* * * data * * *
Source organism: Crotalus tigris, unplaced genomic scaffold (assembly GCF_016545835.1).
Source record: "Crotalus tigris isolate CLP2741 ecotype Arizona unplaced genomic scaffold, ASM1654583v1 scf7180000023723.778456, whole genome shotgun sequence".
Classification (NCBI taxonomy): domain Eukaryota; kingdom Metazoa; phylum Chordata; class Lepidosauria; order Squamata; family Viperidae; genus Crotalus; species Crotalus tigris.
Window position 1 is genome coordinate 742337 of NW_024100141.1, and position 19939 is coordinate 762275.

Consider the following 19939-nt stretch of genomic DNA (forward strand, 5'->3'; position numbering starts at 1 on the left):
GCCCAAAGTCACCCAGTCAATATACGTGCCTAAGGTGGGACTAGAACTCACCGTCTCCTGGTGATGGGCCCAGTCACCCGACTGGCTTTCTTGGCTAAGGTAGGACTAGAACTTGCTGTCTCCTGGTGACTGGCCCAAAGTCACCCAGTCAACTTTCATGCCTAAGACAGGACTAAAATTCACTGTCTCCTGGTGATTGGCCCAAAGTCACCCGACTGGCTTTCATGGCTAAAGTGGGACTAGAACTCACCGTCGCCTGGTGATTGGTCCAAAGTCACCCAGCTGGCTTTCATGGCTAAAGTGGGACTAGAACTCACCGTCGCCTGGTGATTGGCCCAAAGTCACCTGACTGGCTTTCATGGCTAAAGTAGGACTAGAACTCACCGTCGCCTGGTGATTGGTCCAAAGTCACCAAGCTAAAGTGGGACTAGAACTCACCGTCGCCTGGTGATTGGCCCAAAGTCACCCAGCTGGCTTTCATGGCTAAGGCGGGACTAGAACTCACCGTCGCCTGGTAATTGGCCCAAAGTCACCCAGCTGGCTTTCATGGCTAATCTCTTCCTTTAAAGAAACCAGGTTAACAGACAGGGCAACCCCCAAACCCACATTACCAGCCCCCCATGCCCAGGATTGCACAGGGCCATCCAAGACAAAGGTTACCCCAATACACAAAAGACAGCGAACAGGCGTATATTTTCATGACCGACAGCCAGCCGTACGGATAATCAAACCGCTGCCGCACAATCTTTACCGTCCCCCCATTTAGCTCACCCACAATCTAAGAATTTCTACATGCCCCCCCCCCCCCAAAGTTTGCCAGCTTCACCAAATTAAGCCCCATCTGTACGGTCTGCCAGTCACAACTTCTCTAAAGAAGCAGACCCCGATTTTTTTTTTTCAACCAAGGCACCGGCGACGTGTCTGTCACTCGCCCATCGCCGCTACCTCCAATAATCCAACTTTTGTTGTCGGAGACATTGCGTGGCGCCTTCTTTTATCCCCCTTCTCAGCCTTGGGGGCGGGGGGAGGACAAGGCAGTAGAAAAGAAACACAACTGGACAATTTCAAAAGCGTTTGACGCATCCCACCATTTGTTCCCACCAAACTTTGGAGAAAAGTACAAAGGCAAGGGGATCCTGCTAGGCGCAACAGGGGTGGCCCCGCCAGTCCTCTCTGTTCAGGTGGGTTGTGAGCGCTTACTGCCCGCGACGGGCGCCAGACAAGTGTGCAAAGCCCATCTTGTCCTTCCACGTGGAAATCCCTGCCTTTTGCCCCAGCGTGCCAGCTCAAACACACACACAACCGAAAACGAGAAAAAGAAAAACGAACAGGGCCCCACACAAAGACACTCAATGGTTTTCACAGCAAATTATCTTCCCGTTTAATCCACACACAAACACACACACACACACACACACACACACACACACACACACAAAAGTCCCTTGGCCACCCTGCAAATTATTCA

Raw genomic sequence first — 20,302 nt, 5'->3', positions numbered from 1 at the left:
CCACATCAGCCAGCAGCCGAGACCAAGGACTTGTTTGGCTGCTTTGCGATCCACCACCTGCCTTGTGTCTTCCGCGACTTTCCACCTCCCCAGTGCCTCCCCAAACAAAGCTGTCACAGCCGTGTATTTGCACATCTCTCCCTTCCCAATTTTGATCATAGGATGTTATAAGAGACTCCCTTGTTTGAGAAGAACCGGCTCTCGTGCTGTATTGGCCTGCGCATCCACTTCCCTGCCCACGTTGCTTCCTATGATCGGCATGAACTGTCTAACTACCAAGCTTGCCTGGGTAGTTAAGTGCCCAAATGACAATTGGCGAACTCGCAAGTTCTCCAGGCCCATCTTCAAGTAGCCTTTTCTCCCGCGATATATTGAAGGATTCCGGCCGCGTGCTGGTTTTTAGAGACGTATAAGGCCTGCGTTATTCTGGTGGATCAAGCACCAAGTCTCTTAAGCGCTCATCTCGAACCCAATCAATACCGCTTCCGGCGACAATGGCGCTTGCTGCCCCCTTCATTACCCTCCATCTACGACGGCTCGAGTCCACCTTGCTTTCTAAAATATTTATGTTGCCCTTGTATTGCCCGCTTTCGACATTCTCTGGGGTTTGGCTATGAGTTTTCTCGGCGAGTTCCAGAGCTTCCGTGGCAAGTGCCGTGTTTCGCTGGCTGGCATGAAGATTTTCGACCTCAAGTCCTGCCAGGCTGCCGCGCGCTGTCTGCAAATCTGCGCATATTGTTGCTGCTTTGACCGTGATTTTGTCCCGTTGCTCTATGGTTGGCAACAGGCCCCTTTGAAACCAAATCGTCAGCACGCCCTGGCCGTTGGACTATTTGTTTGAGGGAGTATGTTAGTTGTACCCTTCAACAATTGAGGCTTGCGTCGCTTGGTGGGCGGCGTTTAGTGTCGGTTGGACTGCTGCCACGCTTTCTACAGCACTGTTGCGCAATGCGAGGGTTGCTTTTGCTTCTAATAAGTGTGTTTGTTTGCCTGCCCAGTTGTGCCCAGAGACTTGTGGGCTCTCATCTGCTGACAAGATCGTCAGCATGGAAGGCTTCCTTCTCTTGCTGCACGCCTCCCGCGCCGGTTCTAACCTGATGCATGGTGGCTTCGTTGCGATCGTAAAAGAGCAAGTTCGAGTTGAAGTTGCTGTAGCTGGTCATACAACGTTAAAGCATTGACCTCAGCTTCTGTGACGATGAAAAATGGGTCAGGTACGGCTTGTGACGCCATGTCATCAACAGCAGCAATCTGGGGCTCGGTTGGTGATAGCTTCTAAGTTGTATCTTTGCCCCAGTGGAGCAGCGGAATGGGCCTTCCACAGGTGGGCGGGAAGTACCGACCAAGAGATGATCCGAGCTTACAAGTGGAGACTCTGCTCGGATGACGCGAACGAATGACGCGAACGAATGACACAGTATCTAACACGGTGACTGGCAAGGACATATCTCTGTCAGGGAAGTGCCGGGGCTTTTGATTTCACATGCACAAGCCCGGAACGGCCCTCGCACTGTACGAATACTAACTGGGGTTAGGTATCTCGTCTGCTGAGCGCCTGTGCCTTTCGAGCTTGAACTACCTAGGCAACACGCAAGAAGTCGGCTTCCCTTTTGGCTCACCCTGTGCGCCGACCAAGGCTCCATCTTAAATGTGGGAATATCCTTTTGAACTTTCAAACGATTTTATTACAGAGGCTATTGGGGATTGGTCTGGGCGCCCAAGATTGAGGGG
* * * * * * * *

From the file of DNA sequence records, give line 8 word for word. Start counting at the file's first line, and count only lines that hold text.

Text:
CCACATCAGCCAGCAGCCGAGACCAAGGACTTGTTTGGCTGCTTTGCGATCCACCACCTGCCTTGTGTCTTCCGCGACTTTCCACCTCCCCAGTGCCTCCCCAAACAAAGCTGTCACAGCCGTGTATTTGCACATCTCTCCCTTCCCAATTTTGATCATAGGATGTTATAAGAGACTCCCTTGTTTGAGAAGAACCGGCTCTCGTGCTGTATTGGCCTGCGCATCCACTTCCCTGCCCACGTTGCTTCCTATGATCGGCATGAACTGTCTAACTACCAAGCTTGCCTGGGTAGTTAAGTGCCCAAATGACAATTGGCGAACTCGCAAGTTCTCCAGGCCCATCTTCAAGTAGCCTTTTCTCCCGCGATATATTGAAGGATTCCGGCCGCGTGCTGGTTTTTAGAGACGTATAAGGCCTGCGTTATTCTGGTGGATCAAGCACCAAGTCTCTTAAGCGCTCATCTCGAACCCAATCAATACCGCTTCCGGCGACAATGGCGCTTGCTGCCCCCTTCATTACCCTCCATCTACGACGGCTCGAGTCCACCTTGCTTTCTAAAATATTTATGTTGCCCTTGTATTGCCCGCTTTCGACATTCTCTGGGGTTTGGCTATGAGTTTTCTCGGCGAGTTCCAGAGCTTCCGTGGCAAGTGCCGTGTTTCGCTGGCTGGCATGAAGATTTTCGACCTCAAGTCCTGCCAGGCTGCCGCGCGCTGTCTGCAAATCTGCGCATATTGTTGCTGCTTTGACCGTGATTTTGTCCCGTTGCTCTATGGTTGGCAACAGGCCCCTTTGAAACCAAATCGTCAGCACGCCCTGGCCGTTGGACTATTTGTTTGAGGGAGTATGTTAGTTGTACCCTTCAACAATTGAGGCTTGCGTCGCTTGGTGGGCGGCGTTTAGTGTCGGTTGGACTGCTGCCACGCTTTCTACAGCACTGTTGCGCAATGCGAGGGTTGCTTTTGCTTCTAATAAGTGTGTTTGTTTGCCTGCCCAGTTGTGCCCAGAGACTTGTGGGCTCTCATCTGCTGACAAGATCGTCAGCATGGAAGGCTTCCTTCTCTTGCTGCACGCCTCCCGCGCCGGTTCTAACCTGATGCATGGTGGCTTCGTTGCGATCGTAAAAGAGCAAGTTCGAGTTGAAGTTGCTGTAGCTGGTCATACAACGTTAAAGCATTGACCTCAGCTTCTGTGACGATGAAAAATGGGTCAGGTACGGCTTGTGACGCCATGTCATCAACAGCAGCAATCTGGGGCTCGGTTGGTGATAGCTTCTAAGTTGTATCTTTGCCCCAGTGGAGCAGCGGAATGGGCCTTCCACAGGTGGGCGGGAAGTACCGACCAAGAGATGATCCGAGCTTACAAGTGGAGACTCTGCTCGGATGACGCGAACGAATGACGCGAACGAATGACACAGTATCTAACACGGTGACTGGCAAGGACATATCTCTGTCAGGGAAGTGCCGGGGCTTTTGATTTCACATGCACAAGCCCGGAACGGCCCTCGCACTGTACGAATACTAACTGGGGTTAGGTATCTCGTCTGCTGAGCGCCTGTGCCTTTCGAGCTTGAACTACCTAGGCAACACGCAAGAAGTCGGCTTCCCTTTTGGCTCACCCTGTGCGCCGACCAAGGCTCCATCTTAAATGTGGGAATATCCTTTTGAACTTTCAAACGATTTTATTACAGAGGCTATTGGGGATTGGTCTGGGCGCCCAAGATTGAGGGG